Using Cutting-Edge Technology, Scientists Make an Ancient Torah Scroll Readable

In 1970, Israeli archaeologists discovered an ancient synagogue in the oasis of Ein-Gedi in the Negev. Its ark contained charred lumps that had once been Torah scrolls, destroyed in a long-ago fire, which are the oldest extant manuscripts of the Pentateuch besides the Dead Sea Scrolls. Since even touching the scrolls would cause them to disintegrate, they have remained a mystery until recently, when a team of researchers used “virtual-unwrapping” technology to produce a legible scan of the texts. Nicholas Wade writes:

The scroll’s content, the first two chapters of the book of Leviticus, has consonants—early Hebrew texts didn’t specify vowels—that are identical to those of the Masoretic text, the authoritative version of the Hebrew Bible and the one often used as the basis for translations of the Old Testament in Protestant Bibles.

The Dead Sea Scrolls . . . contain versions quite similar to the Masoretic text but with many small differences. The text in the scroll found at the Ein-Gedi excavation site . . . has none, according to Emanuel Tov, an expert on the Dead Sea Scrolls at the Hebrew University of Jerusalem.

“We have never found something as striking as this,” Tov said. “This is the earliest evidence of the exact form of the [Masoretic] text.”

The date of the Ein-Gedi scroll is the subject of conflicting evidence. A carbon-14 measurement indicates that the scroll was copied around 300 CE. But the style of the ancient script suggests a date nearer to 100 CE. “We may safely date this scroll” to between 50 and 100 CE, wrote Ada Yardeni, an expert on Hebrew paleography. . . . Dr. Tov [also] said he was “inclined toward a 1st-century date.”

Read more at New York Times

More about: Archaeology, Dead Sea Scrolls, History & Ideas, Masoretes, Synagogues, Torah


The ICJ’s Vice-President Explains What’s Wrong with Its Recent Ruling against Israel

It should be obvious to anyone with even rudimentary knowledge of the Gaza war that Israel is not committing genocide there, or anything even remotely akin to it. In response to such spurious accusations, it’s often best to focus on the mockery they make of international law itself, or on how Israel can most effectively combat them. Still, it is also worth stopping to consider the legal case on its own terms. No one has done this quite so effectively, to my knowledge, as the Ugandan jurist Julia Sebutinde, who is the vice-president of the ICJ and the only one of its judges to rule unequivocally in Israel’s favor both in this case and in the previous one where it found accusations of genocide “plausible.”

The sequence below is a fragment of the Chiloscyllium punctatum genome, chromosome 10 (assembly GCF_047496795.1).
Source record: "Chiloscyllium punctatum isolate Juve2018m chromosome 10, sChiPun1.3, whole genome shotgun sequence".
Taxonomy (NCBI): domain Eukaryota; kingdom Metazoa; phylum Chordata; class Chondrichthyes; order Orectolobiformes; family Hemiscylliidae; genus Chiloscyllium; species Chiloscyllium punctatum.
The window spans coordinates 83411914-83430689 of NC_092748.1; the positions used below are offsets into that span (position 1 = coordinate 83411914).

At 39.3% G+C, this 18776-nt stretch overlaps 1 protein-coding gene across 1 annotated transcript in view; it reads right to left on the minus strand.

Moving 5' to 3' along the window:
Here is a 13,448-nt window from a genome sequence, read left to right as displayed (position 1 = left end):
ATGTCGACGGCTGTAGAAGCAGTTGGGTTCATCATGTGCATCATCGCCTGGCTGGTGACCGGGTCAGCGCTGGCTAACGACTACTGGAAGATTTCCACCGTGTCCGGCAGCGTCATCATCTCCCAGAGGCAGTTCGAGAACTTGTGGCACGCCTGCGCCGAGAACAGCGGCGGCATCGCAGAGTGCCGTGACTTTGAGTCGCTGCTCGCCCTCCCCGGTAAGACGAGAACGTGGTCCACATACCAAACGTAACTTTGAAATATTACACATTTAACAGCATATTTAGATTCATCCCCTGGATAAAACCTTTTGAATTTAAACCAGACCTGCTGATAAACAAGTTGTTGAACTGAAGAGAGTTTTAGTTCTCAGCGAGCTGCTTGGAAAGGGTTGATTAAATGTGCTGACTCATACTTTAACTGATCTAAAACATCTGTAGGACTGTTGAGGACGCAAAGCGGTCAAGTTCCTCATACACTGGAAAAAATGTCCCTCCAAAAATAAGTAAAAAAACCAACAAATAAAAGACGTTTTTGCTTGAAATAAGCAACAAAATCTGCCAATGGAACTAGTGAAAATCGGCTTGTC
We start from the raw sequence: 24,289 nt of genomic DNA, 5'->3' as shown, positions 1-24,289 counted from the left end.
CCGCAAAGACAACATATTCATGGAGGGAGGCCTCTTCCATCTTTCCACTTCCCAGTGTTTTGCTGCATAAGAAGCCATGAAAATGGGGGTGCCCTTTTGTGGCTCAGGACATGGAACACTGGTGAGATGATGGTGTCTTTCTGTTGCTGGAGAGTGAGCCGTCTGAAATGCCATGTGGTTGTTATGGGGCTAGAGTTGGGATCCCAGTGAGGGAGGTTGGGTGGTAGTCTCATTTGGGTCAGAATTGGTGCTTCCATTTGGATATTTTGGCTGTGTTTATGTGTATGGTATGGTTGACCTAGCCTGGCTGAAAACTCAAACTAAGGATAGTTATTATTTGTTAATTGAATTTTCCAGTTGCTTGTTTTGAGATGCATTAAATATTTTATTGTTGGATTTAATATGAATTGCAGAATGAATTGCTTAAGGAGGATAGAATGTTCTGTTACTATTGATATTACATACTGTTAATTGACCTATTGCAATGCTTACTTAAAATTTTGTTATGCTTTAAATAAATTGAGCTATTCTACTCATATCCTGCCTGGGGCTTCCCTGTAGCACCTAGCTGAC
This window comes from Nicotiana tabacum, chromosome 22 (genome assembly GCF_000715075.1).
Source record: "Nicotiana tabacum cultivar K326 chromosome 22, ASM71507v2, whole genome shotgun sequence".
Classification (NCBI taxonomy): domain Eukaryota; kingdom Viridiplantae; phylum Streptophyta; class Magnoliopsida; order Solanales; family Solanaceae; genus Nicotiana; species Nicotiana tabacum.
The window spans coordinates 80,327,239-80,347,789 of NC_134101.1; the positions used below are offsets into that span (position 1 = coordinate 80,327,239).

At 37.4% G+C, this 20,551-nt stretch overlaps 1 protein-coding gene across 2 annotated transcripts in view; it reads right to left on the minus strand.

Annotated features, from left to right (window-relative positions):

Sebutinde begins by questioning the appropriateness of the court ruling on this issue at all:

Once again, South Africa has invited the Court to micromanage the conduct of hostilities between Israel and Hamas. Such hostilities are exclusively governed by the laws of war (international humanitarian law) and international human-rights law, areas where the Court lacks jurisdiction in this case.

The Court should also avoid trying to enforce its own orders. . . . Is the Court going to reaffirm its earlier provisional measures every time a party runs to it with allegations of a breach of its provisional measures? I should think not.

Sebutinde also emphasizes the absurdity of hearing this case after Israel has taken “multiple concrete actions” to alleviate the suffering of Gazan civilians since the ICJ’s last ruling. In fact, she points out, “the evidence actually shows a gradual improvement in the humanitarian situation in Gaza since the Court’s order.” She brings much evidence in support of these points.

She concludes her dissent by highlighting the procedural irregularities of the case, including a complete failure to respect the basic rights of the accused:

I find it necessary to note my serious concerns regarding the manner in which South Africa’s request and incidental oral hearings were managed by the Court, resulting in Israel not having sufficient time to file its written observations on the request. In my view, the Court should have consented to Israel’s request to postpone the oral hearings to the following week to allow for Israel to have sufficient time to fully respond to South Africa’s request and engage counsel. Regrettably, as a result of the exceptionally abbreviated timeframe for the hearings, Israel could not be represented by its chosen counsel, who were unavailable on the dates scheduled by the Court.

It is also regrettable that Israel was required to respond to a question posed by a member of the Court over the Jewish Sabbath. The Court’s decisions in this respect bear upon the procedural equality between the parties and the good administration of justice by the Court.

Read more at International Court of Justice

More about: Gaza War 2023, ICC, International Law